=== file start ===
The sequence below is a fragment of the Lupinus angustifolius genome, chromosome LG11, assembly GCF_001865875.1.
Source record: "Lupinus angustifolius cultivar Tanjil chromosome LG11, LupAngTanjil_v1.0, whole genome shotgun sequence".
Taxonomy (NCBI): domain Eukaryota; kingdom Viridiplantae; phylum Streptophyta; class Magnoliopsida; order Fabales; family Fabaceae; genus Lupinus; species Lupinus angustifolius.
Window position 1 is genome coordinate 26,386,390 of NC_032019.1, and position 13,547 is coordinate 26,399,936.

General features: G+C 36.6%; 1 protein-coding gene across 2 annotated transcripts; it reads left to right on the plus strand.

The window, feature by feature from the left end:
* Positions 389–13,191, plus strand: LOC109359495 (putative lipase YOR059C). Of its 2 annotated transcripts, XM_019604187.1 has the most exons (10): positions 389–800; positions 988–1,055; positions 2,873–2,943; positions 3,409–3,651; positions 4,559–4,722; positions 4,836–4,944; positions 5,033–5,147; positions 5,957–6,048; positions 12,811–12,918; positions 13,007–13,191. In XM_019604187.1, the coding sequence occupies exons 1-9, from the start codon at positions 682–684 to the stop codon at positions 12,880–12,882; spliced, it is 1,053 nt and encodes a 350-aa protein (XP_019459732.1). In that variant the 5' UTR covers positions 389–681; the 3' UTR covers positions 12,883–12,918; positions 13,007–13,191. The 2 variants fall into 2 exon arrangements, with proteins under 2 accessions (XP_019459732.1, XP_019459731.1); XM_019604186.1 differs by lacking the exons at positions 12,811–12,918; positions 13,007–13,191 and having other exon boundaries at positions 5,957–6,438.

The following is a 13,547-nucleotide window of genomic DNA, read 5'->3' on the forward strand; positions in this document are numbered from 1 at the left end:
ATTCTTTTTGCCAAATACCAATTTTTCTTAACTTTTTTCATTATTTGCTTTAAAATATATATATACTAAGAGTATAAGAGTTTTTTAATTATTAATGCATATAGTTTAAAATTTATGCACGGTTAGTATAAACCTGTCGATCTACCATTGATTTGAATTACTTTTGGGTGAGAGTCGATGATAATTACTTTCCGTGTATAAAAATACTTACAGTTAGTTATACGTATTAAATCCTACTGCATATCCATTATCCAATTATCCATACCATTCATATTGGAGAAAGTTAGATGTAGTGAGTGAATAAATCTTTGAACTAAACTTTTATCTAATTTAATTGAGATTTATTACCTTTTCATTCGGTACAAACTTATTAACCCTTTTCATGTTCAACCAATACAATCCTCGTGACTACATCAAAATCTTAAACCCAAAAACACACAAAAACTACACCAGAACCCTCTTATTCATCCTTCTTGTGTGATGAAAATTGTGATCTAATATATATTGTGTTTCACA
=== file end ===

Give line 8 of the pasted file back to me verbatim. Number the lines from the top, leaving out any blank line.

The following is a 13,547-nucleotide window of genomic DNA, read 5'->3' on the forward strand; positions in this document are numbered from 1 at the left end: